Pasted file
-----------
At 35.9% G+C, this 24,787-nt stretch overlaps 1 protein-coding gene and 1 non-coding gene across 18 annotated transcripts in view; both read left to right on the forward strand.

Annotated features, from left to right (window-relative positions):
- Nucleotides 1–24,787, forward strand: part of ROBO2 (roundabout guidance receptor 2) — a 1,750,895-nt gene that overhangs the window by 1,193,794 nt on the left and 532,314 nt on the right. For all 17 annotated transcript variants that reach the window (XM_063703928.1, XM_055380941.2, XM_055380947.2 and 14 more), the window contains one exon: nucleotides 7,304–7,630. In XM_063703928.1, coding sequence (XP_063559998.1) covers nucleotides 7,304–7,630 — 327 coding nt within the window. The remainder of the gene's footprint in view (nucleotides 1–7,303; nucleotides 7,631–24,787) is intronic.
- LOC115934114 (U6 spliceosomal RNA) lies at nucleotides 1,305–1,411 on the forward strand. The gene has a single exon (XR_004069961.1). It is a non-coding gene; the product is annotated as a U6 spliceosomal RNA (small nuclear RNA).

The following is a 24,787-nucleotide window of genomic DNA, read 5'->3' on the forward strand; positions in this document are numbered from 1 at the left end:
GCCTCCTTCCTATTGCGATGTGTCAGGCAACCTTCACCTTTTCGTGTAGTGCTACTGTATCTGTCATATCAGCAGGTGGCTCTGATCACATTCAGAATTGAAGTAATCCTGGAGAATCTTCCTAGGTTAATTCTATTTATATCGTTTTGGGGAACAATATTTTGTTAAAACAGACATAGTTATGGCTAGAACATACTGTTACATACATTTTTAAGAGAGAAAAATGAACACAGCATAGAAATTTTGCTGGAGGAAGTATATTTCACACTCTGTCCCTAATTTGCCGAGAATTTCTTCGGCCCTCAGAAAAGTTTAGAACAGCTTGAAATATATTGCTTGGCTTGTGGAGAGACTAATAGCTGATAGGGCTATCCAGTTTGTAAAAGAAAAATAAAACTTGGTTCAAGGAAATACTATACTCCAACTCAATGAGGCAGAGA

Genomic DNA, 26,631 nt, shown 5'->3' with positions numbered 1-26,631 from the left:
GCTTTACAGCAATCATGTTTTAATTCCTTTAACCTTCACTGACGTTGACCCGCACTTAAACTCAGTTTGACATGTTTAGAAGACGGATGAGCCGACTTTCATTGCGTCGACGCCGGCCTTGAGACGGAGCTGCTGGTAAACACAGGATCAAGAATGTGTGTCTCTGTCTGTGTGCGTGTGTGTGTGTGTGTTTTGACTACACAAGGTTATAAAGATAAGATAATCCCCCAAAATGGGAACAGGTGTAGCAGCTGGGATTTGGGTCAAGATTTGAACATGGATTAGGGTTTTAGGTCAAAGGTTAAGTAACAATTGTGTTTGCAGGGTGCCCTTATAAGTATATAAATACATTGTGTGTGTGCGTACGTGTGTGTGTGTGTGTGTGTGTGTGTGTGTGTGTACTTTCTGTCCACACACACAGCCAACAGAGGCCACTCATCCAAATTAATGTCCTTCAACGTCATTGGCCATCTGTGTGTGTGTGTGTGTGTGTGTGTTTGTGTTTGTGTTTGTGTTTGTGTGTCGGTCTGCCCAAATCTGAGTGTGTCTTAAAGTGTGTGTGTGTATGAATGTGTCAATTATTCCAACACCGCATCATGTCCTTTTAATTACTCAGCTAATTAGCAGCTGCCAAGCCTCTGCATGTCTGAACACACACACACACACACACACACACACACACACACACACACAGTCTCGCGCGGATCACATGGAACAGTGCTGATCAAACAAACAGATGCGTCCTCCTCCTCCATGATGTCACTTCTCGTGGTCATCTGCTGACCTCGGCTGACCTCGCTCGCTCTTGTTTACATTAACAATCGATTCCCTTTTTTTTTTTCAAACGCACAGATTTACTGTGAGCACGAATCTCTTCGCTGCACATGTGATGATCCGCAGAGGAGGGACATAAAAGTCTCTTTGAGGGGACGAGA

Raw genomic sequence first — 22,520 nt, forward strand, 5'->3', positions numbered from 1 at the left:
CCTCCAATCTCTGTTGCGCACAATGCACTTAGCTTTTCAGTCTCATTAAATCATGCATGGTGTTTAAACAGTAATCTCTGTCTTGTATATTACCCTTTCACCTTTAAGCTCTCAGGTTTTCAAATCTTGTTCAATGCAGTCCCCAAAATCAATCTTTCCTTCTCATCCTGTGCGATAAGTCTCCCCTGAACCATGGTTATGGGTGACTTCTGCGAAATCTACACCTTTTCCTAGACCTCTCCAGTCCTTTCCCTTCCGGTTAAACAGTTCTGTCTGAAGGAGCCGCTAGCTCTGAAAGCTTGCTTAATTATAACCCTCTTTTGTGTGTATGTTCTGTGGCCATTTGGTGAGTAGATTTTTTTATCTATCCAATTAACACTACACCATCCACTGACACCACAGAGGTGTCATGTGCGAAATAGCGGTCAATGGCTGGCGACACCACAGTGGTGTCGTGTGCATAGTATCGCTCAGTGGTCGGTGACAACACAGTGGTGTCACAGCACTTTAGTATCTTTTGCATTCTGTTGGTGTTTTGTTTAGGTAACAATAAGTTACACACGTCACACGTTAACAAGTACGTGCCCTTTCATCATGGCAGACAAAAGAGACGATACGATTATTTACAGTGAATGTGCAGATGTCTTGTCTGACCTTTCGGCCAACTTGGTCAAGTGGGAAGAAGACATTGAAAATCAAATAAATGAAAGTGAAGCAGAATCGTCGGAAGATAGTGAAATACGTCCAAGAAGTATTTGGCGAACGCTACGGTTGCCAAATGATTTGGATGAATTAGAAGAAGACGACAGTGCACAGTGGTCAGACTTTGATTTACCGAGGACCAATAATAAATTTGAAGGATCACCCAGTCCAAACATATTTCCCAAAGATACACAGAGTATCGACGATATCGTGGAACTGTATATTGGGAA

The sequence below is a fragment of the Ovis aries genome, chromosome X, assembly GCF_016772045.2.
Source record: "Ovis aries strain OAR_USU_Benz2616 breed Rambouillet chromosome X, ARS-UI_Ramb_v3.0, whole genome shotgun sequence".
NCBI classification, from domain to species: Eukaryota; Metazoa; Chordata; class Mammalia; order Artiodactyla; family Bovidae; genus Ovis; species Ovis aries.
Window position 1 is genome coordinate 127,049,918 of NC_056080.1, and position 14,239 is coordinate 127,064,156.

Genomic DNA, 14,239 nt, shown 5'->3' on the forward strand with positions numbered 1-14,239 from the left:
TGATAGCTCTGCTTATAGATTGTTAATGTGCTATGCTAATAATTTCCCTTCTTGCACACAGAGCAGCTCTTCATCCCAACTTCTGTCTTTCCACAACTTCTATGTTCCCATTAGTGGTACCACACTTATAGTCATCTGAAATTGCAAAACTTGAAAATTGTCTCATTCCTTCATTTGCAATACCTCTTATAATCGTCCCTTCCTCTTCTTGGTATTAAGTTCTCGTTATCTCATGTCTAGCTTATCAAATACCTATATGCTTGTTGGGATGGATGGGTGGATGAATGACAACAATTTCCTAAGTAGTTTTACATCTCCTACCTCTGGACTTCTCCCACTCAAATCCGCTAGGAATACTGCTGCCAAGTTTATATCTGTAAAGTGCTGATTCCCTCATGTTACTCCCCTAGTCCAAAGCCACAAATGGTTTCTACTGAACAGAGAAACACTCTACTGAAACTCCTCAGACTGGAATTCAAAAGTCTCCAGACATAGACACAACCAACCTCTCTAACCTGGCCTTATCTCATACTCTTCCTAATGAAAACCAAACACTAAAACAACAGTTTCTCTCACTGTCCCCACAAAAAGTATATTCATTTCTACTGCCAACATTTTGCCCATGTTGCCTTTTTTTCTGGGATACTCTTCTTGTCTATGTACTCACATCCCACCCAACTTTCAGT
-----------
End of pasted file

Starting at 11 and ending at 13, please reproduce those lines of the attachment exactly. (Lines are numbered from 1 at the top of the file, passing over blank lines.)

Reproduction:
The sequence below is a fragment of the Ovis aries genome, chromosome X, assembly GCF_016772045.2.
Source record: "Ovis aries strain OAR_USU_Benz2616 breed Rambouillet chromosome X, ARS-UI_Ramb_v3.0, whole genome shotgun sequence".
NCBI classification, from domain to species: Eukaryota; Metazoa; Chordata; class Mammalia; order Artiodactyla; family Bovidae; genus Ovis; species Ovis aries.